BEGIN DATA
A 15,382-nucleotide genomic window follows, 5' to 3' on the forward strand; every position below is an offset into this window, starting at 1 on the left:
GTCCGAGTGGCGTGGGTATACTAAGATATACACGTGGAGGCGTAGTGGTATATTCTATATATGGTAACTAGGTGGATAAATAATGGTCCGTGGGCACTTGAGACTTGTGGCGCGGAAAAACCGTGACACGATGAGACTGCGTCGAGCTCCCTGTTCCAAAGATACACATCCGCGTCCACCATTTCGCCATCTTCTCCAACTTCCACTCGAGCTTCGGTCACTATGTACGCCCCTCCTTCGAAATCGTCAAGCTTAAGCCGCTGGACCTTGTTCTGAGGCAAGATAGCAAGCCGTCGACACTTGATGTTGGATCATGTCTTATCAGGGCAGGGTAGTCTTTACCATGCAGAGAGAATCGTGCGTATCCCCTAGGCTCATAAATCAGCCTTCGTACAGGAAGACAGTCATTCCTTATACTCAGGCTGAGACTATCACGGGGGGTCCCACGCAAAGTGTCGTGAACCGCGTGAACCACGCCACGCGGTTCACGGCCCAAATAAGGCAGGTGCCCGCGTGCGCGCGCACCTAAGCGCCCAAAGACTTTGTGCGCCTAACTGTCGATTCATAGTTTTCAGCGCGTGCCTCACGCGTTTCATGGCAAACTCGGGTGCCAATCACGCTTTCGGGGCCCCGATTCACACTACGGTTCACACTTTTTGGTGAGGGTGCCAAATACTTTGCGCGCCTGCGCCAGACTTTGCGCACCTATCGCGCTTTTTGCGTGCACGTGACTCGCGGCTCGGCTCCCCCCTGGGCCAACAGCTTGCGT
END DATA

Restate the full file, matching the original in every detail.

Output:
A 15,382-nucleotide genomic window follows, 5' to 3' on the forward strand; every position below is an offset into this window, starting at 1 on the left:
GTCCGAGTGGCGTGGGTATACTAAGATATACACGTGGAGGCGTAGTGGTATATTCTATATATGGTAACTAGGTGGATAAATAATGGTCCGTGGGCACTTGAGACTTGTGGCGCGGAAAAACCGTGACACGATGAGACTGCGTCGAGCTCCCTGTTCCAAAGATACACATCCGCGTCCACCATTTCGCCATCTTCTCCAACTTCCACTCGAGCTTCGGTCACTATGTACGCCCCTCCTTCGAAATCGTCAAGCTTAAGCCGCTGGACCTTGTTCTGAGGCAAGATAGCAAGCCGTCGACACTTGATGTTGGATCATGTCTTATCAGGGCAGGGTAGTCTTTACCATGCAGAGAGAATCGTGCGTATCCCCTAGGCTCATAAATCAGCCTTCGTACAGGAAGACAGTCATTCCTTATACTCAGGCTGAGACTATCACGGGGGGTCCCACGCAAAGTGTCGTGAACCGCGTGAACCACGCCACGCGGTTCACGGCCCAAATAAGGCAGGTGCCCGCGTGCGCGCGCACCTAAGCGCCCAAAGACTTTGTGCGCCTAACTGTCGATTCATAGTTTTCAGCGCGTGCCTCACGCGTTTCATGGCAAACTCGGGTGCCAATCACGCTTTCGGGGCCCCGATTCACACTACGGTTCACACTTTTTGGTGAGGGTGCCAAATACTTTGCGCGCCTGCGCCAGACTTTGCGCACCTATCGCGCTTTTTGCGTGCACGTGACTCGCGGCTCGGCTCCCCCCTGGGCCAACAGCTTGCGT